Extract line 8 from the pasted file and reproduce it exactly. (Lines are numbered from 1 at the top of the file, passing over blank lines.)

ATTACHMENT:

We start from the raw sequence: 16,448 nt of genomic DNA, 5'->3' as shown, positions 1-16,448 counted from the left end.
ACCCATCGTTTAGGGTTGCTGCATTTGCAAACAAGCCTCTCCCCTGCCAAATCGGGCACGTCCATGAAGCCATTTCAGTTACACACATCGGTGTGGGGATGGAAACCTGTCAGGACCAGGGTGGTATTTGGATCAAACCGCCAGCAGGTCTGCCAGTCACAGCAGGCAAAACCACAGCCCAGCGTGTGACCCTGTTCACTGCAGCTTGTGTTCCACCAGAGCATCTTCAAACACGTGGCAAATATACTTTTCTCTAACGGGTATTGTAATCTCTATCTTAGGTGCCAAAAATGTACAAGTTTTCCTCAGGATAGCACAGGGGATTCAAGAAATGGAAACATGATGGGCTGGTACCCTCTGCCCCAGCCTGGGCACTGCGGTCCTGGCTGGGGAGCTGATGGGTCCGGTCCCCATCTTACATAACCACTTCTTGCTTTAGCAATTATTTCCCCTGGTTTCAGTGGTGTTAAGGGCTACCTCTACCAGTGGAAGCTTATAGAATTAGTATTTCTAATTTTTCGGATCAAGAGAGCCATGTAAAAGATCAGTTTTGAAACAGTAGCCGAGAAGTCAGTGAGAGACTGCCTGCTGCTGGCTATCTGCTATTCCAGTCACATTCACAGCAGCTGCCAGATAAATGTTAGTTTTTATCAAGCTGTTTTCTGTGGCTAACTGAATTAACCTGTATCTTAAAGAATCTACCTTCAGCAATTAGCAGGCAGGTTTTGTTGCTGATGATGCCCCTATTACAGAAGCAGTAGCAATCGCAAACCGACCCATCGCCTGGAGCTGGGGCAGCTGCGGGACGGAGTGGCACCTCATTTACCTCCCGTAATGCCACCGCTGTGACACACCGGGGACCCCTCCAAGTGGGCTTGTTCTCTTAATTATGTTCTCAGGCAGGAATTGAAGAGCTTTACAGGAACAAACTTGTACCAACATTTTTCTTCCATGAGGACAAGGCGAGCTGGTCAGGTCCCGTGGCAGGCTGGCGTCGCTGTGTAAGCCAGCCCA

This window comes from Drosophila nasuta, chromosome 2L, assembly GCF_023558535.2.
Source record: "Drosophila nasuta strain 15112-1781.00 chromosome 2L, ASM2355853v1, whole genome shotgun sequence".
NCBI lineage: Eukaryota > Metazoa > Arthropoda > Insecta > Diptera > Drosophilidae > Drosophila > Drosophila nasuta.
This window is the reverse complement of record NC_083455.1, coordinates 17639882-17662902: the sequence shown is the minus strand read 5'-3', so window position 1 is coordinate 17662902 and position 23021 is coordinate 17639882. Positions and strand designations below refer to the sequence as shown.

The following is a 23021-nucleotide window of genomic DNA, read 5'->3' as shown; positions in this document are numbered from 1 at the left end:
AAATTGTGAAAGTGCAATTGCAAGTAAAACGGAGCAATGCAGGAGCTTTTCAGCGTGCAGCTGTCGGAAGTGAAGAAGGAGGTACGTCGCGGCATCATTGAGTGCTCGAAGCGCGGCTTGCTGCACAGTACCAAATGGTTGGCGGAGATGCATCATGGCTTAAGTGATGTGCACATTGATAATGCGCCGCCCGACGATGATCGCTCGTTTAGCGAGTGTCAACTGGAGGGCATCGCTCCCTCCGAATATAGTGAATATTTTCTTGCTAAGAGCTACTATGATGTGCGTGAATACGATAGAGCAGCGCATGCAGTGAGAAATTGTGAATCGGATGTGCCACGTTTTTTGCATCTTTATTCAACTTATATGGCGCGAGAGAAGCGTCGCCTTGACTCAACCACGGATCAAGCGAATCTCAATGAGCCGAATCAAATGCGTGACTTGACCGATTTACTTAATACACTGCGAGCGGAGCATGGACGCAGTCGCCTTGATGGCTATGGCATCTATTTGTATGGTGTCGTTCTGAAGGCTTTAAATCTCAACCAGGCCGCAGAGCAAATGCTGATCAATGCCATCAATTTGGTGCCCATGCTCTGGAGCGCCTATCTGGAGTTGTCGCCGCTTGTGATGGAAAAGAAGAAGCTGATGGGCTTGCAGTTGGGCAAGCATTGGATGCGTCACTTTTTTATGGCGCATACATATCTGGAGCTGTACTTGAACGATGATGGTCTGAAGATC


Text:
AAATTGTGAAAGTGCAATTGCAAGTAAAACGGAGCAATGCAGGAGCTTTTCAGCGTGCAGCTGTCGGAAGTGAAGAAGGAGGTACGTCGCGGCATCATTGAGTGCTCGAAGCGCGGCTTGCTGCACAGTACCAAATGGTTGGCGGAGATGCATCATGGCTTAAGTGATGTGCACATTGATAATGCGCCGCCCGACGATGATCGCTCGTTTAGCGAGTGTCAACTGGAGGGCATCGCTCCCTCCGAATATAGTGAATATTTTCTTGCTAAGAGCTACTATGATGTGCGTGAATACGATAGAGCAGCGCATGCAGTGAGAAATTGTGAATCGGATGTGCCACGTTTTTTGCATCTTTATTCAACTTATATGGCGCGAGAGAAGCGTCGCCTTGACTCAACCACGGATCAAGCGAATCTCAATGAGCCGAATCAAATGCGTGACTTGACCGATTTACTTAATACACTGCGAGCGGAGCATGGACGCAGTCGCCTTGATGGCTATGGCATCTATTTGTATGGTGTCGTTCTGAAGGCTTTAAATCTCAACCAGGCCGCAGAGCAAATGCTGATCAATGCCATCAATTTGGTGCCCATGCTCTGGAGCGCCTATCTGGAGTTGTCGCCGCTTGTGATGGAAAAGAAGAAGCTGATGGGCTTGCAGTTGGGCAAGCATTGGATGCGTCACTTTTTTATGGCGCATACATATCTGGAGCTGTACTTGAACGATGATGGTCTGAAGATC